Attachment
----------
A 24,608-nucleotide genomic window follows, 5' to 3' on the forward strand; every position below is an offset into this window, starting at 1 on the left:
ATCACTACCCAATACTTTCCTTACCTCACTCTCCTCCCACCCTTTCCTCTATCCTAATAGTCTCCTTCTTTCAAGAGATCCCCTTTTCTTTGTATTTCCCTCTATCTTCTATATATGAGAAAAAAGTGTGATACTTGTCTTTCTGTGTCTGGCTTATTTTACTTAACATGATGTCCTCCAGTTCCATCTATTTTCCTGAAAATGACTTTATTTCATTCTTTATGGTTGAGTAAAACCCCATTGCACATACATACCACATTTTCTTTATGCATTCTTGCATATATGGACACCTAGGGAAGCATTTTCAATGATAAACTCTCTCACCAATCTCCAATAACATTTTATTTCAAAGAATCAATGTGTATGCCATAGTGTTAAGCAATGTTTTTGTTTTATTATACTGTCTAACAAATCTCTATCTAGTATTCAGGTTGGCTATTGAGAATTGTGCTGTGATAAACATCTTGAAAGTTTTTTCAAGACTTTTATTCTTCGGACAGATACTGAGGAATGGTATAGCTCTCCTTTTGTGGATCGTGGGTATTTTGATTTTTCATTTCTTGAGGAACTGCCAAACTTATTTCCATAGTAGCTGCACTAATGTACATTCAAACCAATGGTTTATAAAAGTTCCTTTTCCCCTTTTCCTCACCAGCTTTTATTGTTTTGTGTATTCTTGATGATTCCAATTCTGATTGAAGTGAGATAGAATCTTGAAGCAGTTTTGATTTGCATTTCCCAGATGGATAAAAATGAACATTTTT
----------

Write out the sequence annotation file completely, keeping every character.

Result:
A 24,608-nucleotide genomic window follows, 5' to 3' on the forward strand; every position below is an offset into this window, starting at 1 on the left:
ATCACTACCCAATACTTTCCTTACCTCACTCTCCTCCCACCCTTTCCTCTATCCTAATAGTCTCCTTCTTTCAAGAGATCCCCTTTTCTTTGTATTTCCCTCTATCTTCTATATATGAGAAAAAAGTGTGATACTTGTCTTTCTGTGTCTGGCTTATTTTACTTAACATGATGTCCTCCAGTTCCATCTATTTTCCTGAAAATGACTTTATTTCATTCTTTATGGTTGAGTAAAACCCCATTGCACATACATACCACATTTTCTTTATGCATTCTTGCATATATGGACACCTAGGGAAGCATTTTCAATGATAAACTCTCTCACCAATCTCCAATAACATTTTATTTCAAAGAATCAATGTGTATGCCATAGTGTTAAGCAATGTTTTTGTTTTATTATACTGTCTAACAAATCTCTATCTAGTATTCAGGTTGGCTATTGAGAATTGTGCTGTGATAAACATCTTGAAAGTTTTTTCAAGACTTTTATTCTTCGGACAGATACTGAGGAATGGTATAGCTCTCCTTTTGTGGATCGTGGGTATTTTGATTTTTCATTTCTTGAGGAACTGCCAAACTTATTTCCATAGTAGCTGCACTAATGTACATTCAAACCAATGGTTTATAAAAGTTCCTTTTCCCCTTTTCCTCACCAGCTTTTATTGTTTTGTGTATTCTTGATGATTCCAATTCTGATTGAAGTGAGATAGAATCTTGAAGCAGTTTTGATTTGCATTTCCCAGATGGATAAAAATGAACATTTTT